NORTH BERWICK — Maine’s schools are racing to implement the Common Core State Standards. Teachers and administrators are rushing to change their curricula and syllabuses and to revise or purchase teaching materials to “align” with the standards. School administrators are preparing for the Smarter Balanced Assessment Consortium tests, which are critical to the standards.
Yet what do Mainers really know about what is described as the greatest uncontrolled experiment in the history of U.S. education? The answer is “too little.” And we may be in for a rude shock as a result.
The Common Core standards are often described as “state-led” and designed by experienced educators to ensure our children are “college- and career-ready.” But the reality is far removed from the rhetoric.
In fact, neither the Common Core State Standards nor the Smarter Balanced Assessment Consortium were state-led. Both are privately owned and controlled.
The Washington Post reported Jan. 18 that the standards were written by several Washington organizations led by Student Achievement Partners. This nonprofit is headed by David Coleman, a former management consultant with no teaching experience, according to a Huffington Post profile last August.
According to The Post, few real educators were involved with drafting the standards. However, the testing industry was prominent.
The standards are funded by the Gates Foundation, which has spent nearly $200 million on the project. The Obama administration agreed to support this effort by requiring states seeking Race to the Top funding or waivers under the No Child Left Behind Act to join the Common Core State Standards and Smarter Balanced Assessment consortia.
So, the reality is that “state-led” means “states coerced by the federal government to accept standards and testing privately funded and designed by a select few industry insiders.”
The Common Core standards had claimed to be “internationally benchmarked.” But last August, the Common Core website was changed to make the weaker claim that the standards were “informed by other top-performing countries.”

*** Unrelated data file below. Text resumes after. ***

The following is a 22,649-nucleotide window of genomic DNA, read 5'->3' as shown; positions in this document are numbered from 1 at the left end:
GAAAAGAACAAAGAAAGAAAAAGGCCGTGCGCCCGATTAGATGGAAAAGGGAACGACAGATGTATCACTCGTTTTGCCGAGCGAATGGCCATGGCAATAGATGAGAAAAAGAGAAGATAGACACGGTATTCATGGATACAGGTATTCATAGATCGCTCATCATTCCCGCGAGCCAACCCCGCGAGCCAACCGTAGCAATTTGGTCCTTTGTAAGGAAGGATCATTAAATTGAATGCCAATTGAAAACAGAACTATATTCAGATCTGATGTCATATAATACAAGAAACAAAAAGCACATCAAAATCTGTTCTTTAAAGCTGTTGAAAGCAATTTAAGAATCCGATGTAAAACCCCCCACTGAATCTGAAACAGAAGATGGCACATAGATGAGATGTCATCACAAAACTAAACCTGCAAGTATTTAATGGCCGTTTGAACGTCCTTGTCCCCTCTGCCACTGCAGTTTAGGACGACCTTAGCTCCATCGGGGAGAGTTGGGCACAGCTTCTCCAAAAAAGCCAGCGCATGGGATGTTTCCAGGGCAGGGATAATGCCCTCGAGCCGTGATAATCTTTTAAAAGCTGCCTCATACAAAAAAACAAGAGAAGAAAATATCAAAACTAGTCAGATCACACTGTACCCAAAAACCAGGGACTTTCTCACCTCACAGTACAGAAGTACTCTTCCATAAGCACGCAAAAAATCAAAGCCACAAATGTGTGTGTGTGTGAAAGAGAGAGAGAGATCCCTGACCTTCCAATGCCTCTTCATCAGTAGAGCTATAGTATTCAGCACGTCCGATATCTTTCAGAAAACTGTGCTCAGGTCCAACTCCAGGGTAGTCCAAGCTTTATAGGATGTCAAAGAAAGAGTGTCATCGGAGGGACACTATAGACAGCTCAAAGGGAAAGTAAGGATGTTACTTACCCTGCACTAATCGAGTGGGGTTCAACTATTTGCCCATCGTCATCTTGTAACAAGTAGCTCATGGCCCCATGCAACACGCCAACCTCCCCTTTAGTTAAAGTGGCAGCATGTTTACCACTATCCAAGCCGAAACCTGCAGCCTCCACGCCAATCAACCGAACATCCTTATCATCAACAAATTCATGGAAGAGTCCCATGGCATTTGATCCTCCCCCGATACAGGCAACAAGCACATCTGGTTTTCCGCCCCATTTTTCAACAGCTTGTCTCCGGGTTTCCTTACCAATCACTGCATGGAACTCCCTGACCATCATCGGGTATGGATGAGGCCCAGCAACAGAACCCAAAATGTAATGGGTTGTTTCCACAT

This is an important difference. True benchmarking would have required extensive research and comparisons between the standards of top-performing countries and the Common Core standards. But “informed” can mean just a passing glance. As for “college- and career-ready,” the standards have never been tested. Even supporters such as the Fordham Foundation admit the Common Core standards are weaker than some existing state standards.
But standards by themselves don’t affect education much. Change requires consequences, and that’s where tests like the Smarter Balanced Assessment come in. This is a high-stakes, computerized test to track students, teachers and schools. Thus, the states are forced to provide curricula that adhere closely to the standards.
As Bill Gates himself told the National Conference of State Legislators in 2009, “We’ll know we’ve succeeded when the curriculum and the tests are aligned to these standards.”
As for the tests, the Gordon Commission on the Future of Assessment in Education, established by the nonprofit Educational Testing Service to review the tests, reported they “will be far from what is ultimately needed for either accountability or classroom instructional improvement purposes.” And yet the Pioneer Institute think tank estimates the states will have to spend nearly $16 billion to implement testing over the next seven years.
As for data, the National Governors Association makes it clear that tracking students from preschool through the workforce is critical to the Common Core standards. Maine agreed to do such tracking by joining the Smarter Balanced Assessment Consortium. Recent changes to federal privacy laws allow sharing this data with for-profit third parties.
InBloom, funded by the Gates Foundation, sells a “data store/warehouse, which holds … student data across grades and subjects, such as individual student names, demographic information, discipline history, grades, test results, teachers, attendance, graduation requirements, even detail of standards mastered.” InBloom seeks to market products with this data.
Not surprisingly, nearly half of the states that joined the Common Core are leaving. Many teachers and administrators who initially supported the standards have changed their minds after experiencing their full implementation.
The idea that the Common Core criteria are just “standards” that Maine can revise to its liking is simply false. Common Core is an untested corporate-federal program that will radically change America’s public schools and redefine Maine’s Learning Results. And yet this program was sprung on Mainers without any serious review.
As a local-control state, Maine must do better. We all should demand a moratorium on the Common Core standards until our school boards, administrators and legislators fully and fairly discuss the costs and implications of the standards for Maine.
— Special to the Press Herald